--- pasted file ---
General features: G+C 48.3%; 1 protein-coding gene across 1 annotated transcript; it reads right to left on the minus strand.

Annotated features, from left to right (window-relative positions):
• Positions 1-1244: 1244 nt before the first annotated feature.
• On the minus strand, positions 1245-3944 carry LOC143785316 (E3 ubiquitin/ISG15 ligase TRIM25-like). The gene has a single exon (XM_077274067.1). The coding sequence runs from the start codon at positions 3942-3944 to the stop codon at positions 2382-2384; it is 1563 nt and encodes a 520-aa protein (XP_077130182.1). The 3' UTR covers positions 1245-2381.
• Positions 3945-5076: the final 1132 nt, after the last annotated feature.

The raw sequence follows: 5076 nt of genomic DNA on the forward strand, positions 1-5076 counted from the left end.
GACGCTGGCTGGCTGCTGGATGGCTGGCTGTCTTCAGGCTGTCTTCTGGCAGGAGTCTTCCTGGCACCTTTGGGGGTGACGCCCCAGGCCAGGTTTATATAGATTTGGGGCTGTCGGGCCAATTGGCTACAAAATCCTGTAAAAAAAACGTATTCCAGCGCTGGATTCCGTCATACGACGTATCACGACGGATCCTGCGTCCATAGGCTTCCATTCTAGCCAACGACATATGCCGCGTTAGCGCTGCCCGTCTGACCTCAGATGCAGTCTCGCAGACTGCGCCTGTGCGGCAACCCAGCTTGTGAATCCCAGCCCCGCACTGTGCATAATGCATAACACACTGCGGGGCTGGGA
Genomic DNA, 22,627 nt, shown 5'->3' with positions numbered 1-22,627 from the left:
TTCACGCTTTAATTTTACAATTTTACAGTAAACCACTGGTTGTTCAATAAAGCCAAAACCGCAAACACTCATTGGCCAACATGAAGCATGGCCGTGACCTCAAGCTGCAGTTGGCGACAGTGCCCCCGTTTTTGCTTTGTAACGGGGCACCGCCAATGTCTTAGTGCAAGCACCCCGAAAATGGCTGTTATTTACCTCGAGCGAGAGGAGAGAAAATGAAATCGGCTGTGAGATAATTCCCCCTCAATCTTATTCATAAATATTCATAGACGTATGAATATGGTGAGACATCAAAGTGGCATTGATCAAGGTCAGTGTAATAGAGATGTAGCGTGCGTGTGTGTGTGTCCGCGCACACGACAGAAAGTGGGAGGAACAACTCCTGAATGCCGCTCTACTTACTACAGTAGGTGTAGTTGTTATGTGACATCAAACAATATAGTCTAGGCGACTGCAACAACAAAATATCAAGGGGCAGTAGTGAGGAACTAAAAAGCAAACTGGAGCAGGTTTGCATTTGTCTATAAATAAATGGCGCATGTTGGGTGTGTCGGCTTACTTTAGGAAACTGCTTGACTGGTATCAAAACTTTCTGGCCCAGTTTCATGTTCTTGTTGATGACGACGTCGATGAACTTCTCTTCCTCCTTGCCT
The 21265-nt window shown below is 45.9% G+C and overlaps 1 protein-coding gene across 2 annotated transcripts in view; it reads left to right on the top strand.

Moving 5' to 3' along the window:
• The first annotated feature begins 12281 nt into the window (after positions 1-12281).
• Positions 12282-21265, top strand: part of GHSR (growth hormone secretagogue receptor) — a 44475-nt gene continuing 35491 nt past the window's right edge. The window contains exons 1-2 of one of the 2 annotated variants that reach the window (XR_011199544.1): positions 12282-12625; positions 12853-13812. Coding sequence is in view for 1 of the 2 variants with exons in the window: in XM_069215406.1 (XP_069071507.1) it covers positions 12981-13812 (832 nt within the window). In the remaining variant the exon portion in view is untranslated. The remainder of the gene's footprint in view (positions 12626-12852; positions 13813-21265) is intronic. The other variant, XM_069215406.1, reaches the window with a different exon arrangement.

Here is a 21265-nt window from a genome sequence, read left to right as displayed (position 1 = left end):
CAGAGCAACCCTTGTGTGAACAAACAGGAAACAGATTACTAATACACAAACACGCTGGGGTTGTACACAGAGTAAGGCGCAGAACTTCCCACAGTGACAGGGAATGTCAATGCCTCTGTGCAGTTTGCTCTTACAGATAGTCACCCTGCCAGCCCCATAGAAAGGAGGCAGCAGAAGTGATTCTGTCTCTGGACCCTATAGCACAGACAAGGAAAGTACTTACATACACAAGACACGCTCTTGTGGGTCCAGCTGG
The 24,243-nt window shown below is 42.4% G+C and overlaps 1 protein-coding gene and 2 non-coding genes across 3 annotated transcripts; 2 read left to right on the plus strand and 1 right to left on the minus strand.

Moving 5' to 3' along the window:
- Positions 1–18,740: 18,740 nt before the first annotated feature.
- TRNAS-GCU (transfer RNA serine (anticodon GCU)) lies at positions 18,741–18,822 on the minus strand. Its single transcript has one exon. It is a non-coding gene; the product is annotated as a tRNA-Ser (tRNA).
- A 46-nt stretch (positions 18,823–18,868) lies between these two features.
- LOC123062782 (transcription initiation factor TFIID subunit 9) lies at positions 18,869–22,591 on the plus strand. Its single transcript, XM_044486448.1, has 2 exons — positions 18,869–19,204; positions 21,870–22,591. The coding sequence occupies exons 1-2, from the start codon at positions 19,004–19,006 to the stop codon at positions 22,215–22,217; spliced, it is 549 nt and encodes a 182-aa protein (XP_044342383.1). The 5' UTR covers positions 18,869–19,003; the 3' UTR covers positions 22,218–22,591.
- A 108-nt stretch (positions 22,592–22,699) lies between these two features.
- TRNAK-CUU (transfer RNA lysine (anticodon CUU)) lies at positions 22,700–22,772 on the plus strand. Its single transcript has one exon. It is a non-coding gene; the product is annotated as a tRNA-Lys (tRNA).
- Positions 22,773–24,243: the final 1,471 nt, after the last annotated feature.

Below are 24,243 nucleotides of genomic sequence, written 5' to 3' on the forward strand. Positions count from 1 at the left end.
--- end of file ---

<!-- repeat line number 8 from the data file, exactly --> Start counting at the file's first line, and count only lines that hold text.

Genomic DNA, 22,627 nt, shown 5'->3' with positions numbered 1-22,627 from the left: